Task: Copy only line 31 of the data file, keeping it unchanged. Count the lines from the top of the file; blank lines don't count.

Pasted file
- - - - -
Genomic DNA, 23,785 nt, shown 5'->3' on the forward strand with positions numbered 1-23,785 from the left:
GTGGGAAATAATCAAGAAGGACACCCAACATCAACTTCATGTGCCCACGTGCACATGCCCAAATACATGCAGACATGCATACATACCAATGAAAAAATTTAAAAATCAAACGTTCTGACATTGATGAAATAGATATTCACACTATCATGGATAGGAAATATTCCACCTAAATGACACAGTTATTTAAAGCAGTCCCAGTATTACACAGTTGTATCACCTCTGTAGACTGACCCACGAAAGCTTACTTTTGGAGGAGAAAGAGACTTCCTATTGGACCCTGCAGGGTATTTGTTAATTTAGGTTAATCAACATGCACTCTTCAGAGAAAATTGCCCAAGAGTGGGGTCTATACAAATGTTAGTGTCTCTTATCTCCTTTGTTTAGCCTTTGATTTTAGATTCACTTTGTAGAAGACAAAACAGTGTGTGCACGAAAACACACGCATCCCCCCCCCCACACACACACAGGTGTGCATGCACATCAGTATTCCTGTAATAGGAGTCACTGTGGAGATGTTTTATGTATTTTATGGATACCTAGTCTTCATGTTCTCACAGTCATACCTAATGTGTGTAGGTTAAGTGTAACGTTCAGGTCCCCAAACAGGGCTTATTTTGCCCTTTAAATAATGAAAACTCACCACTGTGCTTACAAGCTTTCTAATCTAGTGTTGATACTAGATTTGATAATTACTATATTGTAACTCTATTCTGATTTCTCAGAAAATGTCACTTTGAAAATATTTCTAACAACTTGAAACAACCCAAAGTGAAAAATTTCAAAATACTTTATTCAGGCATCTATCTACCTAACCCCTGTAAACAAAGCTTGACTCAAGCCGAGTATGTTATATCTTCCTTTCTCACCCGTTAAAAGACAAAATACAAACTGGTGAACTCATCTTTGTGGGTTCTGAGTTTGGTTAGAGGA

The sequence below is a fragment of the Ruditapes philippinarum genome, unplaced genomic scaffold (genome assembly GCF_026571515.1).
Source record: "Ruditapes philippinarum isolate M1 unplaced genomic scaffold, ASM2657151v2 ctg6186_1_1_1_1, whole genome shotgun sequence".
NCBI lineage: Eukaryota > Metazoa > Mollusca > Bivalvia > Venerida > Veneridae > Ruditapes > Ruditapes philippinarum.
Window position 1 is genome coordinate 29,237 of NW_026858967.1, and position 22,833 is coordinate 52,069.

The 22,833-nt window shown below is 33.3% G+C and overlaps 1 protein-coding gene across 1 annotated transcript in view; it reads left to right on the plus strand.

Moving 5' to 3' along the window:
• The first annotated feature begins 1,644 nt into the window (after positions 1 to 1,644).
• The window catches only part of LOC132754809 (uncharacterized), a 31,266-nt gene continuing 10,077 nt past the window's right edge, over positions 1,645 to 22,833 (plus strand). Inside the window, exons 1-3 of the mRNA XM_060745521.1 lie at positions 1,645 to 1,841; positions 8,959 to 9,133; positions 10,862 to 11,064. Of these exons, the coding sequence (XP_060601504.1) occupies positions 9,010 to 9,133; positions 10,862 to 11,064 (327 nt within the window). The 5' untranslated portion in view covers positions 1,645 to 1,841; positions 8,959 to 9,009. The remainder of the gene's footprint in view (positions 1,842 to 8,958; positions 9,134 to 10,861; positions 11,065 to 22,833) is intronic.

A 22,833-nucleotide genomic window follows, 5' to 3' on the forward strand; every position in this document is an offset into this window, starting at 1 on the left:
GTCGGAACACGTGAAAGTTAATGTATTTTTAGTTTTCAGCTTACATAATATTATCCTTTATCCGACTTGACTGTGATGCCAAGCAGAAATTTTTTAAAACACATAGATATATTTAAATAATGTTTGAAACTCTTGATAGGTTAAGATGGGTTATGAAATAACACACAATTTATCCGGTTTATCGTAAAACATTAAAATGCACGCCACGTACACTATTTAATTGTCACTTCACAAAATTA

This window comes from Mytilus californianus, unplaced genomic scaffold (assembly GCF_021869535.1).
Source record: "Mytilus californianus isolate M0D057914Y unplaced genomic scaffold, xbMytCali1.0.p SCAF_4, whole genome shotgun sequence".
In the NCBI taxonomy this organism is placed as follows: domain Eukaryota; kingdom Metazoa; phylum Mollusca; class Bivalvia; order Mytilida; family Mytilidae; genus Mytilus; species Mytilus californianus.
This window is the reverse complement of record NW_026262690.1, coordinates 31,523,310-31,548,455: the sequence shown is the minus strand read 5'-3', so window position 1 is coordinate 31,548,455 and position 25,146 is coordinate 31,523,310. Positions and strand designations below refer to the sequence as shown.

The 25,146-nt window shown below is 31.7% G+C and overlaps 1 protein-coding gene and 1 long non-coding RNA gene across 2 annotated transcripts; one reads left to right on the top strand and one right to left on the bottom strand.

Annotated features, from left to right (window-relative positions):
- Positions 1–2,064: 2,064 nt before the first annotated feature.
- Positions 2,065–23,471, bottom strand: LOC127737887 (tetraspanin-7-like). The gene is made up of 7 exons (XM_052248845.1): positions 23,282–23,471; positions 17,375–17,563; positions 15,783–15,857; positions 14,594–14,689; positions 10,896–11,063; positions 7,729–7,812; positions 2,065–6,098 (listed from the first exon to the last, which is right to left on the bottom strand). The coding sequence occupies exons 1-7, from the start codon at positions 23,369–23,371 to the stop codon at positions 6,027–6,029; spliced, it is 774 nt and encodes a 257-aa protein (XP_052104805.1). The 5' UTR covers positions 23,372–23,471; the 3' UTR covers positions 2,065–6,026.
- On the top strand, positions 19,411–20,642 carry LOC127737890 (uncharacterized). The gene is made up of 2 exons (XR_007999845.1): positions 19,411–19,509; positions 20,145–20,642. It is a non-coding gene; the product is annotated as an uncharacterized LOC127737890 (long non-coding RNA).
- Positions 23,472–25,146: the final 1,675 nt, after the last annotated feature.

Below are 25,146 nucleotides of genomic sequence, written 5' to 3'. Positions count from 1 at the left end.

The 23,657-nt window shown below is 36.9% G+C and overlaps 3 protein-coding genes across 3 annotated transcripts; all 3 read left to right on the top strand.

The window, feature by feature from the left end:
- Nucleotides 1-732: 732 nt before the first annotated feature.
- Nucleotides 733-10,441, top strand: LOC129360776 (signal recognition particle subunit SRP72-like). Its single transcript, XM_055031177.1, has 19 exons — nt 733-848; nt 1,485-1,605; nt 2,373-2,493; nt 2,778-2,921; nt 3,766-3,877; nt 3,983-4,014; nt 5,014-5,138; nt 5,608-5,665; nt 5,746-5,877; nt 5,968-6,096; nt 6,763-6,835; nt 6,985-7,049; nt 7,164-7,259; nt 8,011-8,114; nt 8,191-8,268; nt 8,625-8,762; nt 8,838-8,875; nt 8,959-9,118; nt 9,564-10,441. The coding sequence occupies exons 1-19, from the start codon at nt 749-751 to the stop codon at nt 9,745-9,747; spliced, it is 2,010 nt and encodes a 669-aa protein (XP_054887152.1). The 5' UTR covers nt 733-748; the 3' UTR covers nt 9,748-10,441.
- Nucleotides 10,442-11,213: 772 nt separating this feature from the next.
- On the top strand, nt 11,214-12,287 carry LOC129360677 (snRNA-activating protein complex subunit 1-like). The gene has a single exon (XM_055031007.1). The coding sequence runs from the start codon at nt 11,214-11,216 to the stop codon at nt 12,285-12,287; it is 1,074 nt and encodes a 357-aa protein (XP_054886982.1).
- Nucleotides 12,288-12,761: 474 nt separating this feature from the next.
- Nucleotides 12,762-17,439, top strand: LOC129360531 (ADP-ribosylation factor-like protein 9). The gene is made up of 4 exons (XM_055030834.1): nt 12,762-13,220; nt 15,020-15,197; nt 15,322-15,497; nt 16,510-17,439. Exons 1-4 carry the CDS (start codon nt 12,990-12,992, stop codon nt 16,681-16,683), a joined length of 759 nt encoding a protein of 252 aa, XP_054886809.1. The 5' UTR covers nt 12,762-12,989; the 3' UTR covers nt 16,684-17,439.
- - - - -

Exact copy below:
- Nucleotides 12,762-17,439, top strand: LOC129360531 (ADP-ribosylation factor-like protein 9). The gene is made up of 4 exons (XM_055030834.1): nt 12,762-13,220; nt 15,020-15,197; nt 15,322-15,497; nt 16,510-17,439. Exons 1-4 carry the CDS (start codon nt 12,990-12,992, stop codon nt 16,681-16,683), a joined length of 759 nt encoding a protein of 252 aa, XP_054886809.1. The 5' UTR covers nt 12,762-12,989; the 3' UTR covers nt 16,684-17,439.